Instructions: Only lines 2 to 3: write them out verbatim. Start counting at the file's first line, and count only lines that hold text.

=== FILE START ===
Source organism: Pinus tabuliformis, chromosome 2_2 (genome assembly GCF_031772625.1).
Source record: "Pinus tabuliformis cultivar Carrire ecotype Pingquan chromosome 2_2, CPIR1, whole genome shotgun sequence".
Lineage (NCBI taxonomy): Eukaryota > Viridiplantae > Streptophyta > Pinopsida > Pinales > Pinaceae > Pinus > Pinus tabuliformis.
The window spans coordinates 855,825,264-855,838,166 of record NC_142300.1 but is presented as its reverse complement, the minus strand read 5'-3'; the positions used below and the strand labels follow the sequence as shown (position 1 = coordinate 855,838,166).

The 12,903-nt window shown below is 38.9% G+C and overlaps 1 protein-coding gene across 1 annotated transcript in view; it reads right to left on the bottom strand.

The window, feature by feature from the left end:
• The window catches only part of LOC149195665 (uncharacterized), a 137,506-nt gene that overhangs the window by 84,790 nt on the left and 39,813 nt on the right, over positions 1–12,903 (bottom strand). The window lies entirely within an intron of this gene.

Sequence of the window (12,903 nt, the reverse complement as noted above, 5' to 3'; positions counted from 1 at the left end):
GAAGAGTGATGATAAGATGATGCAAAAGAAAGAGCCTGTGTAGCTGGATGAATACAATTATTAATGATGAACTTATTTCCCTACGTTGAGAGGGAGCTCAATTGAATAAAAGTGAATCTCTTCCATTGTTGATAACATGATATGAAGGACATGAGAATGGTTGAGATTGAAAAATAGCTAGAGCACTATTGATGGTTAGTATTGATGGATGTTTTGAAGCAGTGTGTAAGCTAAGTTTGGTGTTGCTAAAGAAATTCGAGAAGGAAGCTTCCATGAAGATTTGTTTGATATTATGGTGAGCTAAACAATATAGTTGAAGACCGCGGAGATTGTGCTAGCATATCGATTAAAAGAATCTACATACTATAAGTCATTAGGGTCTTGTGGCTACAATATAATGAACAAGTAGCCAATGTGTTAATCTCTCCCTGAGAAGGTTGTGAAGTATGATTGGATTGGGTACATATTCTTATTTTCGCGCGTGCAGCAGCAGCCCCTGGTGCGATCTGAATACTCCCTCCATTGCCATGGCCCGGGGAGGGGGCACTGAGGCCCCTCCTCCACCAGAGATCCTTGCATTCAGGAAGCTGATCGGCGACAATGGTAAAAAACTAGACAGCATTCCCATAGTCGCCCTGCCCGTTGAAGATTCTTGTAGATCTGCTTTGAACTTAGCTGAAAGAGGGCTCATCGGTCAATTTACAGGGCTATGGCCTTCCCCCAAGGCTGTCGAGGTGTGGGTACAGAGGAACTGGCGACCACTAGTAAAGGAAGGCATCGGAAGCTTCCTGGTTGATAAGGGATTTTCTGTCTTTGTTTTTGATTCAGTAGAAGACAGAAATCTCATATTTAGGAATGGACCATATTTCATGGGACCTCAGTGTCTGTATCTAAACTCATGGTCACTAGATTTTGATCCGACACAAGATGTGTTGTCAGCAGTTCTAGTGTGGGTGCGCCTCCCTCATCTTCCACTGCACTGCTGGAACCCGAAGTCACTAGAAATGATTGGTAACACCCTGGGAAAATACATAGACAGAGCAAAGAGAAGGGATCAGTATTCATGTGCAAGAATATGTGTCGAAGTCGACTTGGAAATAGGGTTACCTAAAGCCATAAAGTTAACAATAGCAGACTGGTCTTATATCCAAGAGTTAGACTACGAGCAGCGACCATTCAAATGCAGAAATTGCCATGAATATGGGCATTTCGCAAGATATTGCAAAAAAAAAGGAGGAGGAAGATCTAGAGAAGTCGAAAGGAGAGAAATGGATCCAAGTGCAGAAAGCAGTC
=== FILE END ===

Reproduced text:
Source record: "Pinus tabuliformis cultivar Carrire ecotype Pingquan chromosome 2_2, CPIR1, whole genome shotgun sequence".
Lineage (NCBI taxonomy): Eukaryota > Viridiplantae > Streptophyta > Pinopsida > Pinales > Pinaceae > Pinus > Pinus tabuliformis.